Photobook form, photobook sense. Part two.Posted: October 6, 2013
It is now time to publish the second part of my thoughts on photobook form, photobook sense. I will develop here three different concepts which present, each, a different form in relation with a piece of work of a photographer. These are publications, but they may not be considered as traditionnal photobooks.
The first one is Paolo Woods. He grew up in Italy before settling in Paris where he published most of his books. He is what we can call a « concerned photographer » investigating some very powerful subjects like the oil industry (Un monde de brut – A crude world), the wars in Afghanistan and in Iraq (American chaos), the Chinese companies which are economically conquering Africa (La Chinafrique, which refers to the old word Françafrique, and a second volume called China safari)), the Iranian society (Marche sur mes yeux – Walk on my eyes) and the aftermath of the cyclone in Haiti (Etat – State).
Paolo does not care about creating aesthetic artist books, he wants his work to be widely known so that everybody can feel concerned by the subjects and the publications are often published as an essay rather than a photobook. Mainly published in France, with Serge Michel as a writer, they work together as investigators, sometimes with some other writers on some stories (Serge Enderlin, Michel Beuret). The print run for each book is a few thousand copies and those kind of books are never, or rarely, out of print, you can even find them very cheap on the second hand market. This is the exact opposite of some hand crafted ultra limited artist books and, with this particular form, it really gives a strong sense and an added value to the work.
The second one is a French man living In Japan. Bruno Quinquet was working in France as a sound engineer. One day, he decided to quit his job and left for Japan where he studied photography. This was the beginning of his fascinating series : The salaryman project. The subject of his work is this particular part of the society formed by the salarymen in Japan. To support his work, he created a fictionnal company called Bureau d’Etudes Japonaises which emphasizes his thematic.
Bruno, under the guise of the right of image, never shows the faces of the salarymen, they are part of the pictures and, with lyricism, we discover them as a part of an abstract photo. There are many references to the Japanese society in Bruno’s work and I cannot stop thinking of Hiroshige’s hundred views of Edo with his appropriation of the use of foregrounds and backgrounds. What is also fascinating is the freshness and even the sort of joy that reflected those photographs while the world of salarymen is supposed to be very rough and stressful. We can find similarities in those scenes, with children in playgrounds, but in fact, are not the streets of Tokyo the salarymen’s playground. Last but not least, Bruno published for the second year a wonderful publication in the form of a « salaryman project business schedule ». This is a real agenda that you can use, illustrated with one picture per week. The softcover book size is 18,2 x 25,7 cm with 64 pages and 53 photos, they both come with an insert (in 2013 with an essay about salarymen, and in 2014 with a sealed enveloppe including a confidential file). Print run of 500 copies each.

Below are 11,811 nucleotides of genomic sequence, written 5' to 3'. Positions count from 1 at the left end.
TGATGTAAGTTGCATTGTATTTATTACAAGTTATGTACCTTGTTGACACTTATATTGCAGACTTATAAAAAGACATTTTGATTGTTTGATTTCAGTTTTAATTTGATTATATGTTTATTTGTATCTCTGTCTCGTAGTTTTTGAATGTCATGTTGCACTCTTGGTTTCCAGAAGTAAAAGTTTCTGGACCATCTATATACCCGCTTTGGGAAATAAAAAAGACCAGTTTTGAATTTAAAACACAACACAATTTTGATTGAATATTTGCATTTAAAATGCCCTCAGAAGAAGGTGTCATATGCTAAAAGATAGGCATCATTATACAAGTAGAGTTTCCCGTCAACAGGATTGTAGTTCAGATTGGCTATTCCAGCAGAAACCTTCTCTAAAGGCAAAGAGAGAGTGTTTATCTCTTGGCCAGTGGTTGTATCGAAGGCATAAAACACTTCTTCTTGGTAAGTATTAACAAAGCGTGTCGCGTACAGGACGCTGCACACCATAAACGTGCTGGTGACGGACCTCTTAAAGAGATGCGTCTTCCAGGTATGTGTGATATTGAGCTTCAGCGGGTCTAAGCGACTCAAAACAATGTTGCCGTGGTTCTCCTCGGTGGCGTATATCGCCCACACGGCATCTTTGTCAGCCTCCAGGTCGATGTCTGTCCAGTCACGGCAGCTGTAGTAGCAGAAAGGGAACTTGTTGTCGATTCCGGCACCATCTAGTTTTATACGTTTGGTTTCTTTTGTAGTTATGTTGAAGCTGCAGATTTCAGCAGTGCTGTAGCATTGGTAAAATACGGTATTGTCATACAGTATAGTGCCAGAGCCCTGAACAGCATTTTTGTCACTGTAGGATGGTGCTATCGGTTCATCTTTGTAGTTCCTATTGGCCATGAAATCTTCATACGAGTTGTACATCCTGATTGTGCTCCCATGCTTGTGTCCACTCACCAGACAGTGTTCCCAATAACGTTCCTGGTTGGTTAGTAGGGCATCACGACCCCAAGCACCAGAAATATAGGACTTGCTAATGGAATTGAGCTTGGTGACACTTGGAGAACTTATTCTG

The third example that I want to introduce was shot in Marseille – France. In 2013, Marseille was one of the European capital of culture, supporting many cultural projects. One of those projects was the creation of a hiking path (called GR 2013) in Marseille suburban area. Traditionnaly, those paths are supposed to guide you through wonderful natural landscapes and the great ingeniosity of the GR 2013 is that it guides you through « man altered landscapes » (yes, I am refering to the New Topographics exhibition). This creation was accompanied by a photo project on this territory. The building of a landscape photographic observatory. It consists in the realisation of one hundred referenced pictures which are going to be reconducted year after year to witness the changing of landscape. Two photographers who called themselves « the panoramists » were in charge of the project : Geoffroy Mathieu Bertrand Stofleth and the photo project was named « Paysages usagés » (in the meaning of altered landscpaes, so now, you understand my previous assertion). I like a lot this work, also because, to be honnest, I feel more comfortable in suburban landscapes than in magnificient outdoors. The result was published in the form of a collector postcards box (limited to 250 copies), including the one hundred shots, each printed on a postcard.
The design of the box is very similar to the small series of postcards that we could buy, as a souvenir, in touristic areas. The idea of magnifying an altered territory, so that we can consider it as a valuable site of promenade, questions the viewer on the role of photography and the never ending question of beauty. Each photo includes a drawn white line showing the location of the hiking path on the photographed landscape. And, by the way, the path is 365 km long and is worth a look.
As usual, some links if you want more information :
All images copyright Paolo Woods, Bruno Quinquet, Geoffroy Mathieu, Bertrand Stofleth and the publishers. (can be removed on request)